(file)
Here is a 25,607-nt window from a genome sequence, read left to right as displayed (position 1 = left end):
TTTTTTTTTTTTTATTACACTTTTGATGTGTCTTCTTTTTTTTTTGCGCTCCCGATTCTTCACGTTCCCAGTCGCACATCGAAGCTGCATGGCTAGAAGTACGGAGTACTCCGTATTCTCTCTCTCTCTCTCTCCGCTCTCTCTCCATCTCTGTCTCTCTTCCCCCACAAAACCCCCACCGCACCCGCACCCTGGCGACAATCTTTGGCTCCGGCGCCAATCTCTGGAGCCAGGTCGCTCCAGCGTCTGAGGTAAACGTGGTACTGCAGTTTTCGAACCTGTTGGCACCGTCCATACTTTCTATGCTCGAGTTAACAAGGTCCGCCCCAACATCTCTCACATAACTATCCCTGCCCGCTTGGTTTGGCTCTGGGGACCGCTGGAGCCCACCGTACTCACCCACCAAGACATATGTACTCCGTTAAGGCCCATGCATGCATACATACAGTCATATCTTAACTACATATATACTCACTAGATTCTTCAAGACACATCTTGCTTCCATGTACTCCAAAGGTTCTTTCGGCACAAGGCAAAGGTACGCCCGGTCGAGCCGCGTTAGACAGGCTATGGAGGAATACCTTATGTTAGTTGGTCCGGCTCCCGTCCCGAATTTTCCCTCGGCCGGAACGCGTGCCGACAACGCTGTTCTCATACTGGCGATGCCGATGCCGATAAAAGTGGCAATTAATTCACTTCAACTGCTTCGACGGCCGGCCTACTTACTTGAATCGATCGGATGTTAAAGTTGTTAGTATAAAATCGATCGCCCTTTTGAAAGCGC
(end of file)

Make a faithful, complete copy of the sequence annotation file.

Here is a 25,607-nt window from a genome sequence, read left to right as displayed (position 1 = left end):
TTTTTTTTTTTTTATTACACTTTTGATGTGTCTTCTTTTTTTTTTGCGCTCCCGATTCTTCACGTTCCCAGTCGCACATCGAAGCTGCATGGCTAGAAGTACGGAGTACTCCGTATTCTCTCTCTCTCTCTCTCCGCTCTCTCTCCATCTCTGTCTCTCTTCCCCCACAAAACCCCCACCGCACCCGCACCCTGGCGACAATCTTTGGCTCCGGCGCCAATCTCTGGAGCCAGGTCGCTCCAGCGTCTGAGGTAAACGTGGTACTGCAGTTTTCGAACCTGTTGGCACCGTCCATACTTTCTATGCTCGAGTTAACAAGGTCCGCCCCAACATCTCTCACATAACTATCCCTGCCCGCTTGGTTTGGCTCTGGGGACCGCTGGAGCCCACCGTACTCACCCACCAAGACATATGTACTCCGTTAAGGCCCATGCATGCATACATACAGTCATATCTTAACTACATATATACTCACTAGATTCTTCAAGACACATCTTGCTTCCATGTACTCCAAAGGTTCTTTCGGCACAAGGCAAAGGTACGCCCGGTCGAGCCGCGTTAGACAGGCTATGGAGGAATACCTTATGTTAGTTGGTCCGGCTCCCGTCCCGAATTTTCCCTCGGCCGGAACGCGTGCCGACAACGCTGTTCTCATACTGGCGATGCCGATGCCGATAAAAGTGGCAATTAATTCACTTCAACTGCTTCGACGGCCGGCCTACTTACTTGAATCGATCGGATGTTAAAGTTGTTAGTATAAAATCGATCGCCCTTTTGAAAGCGC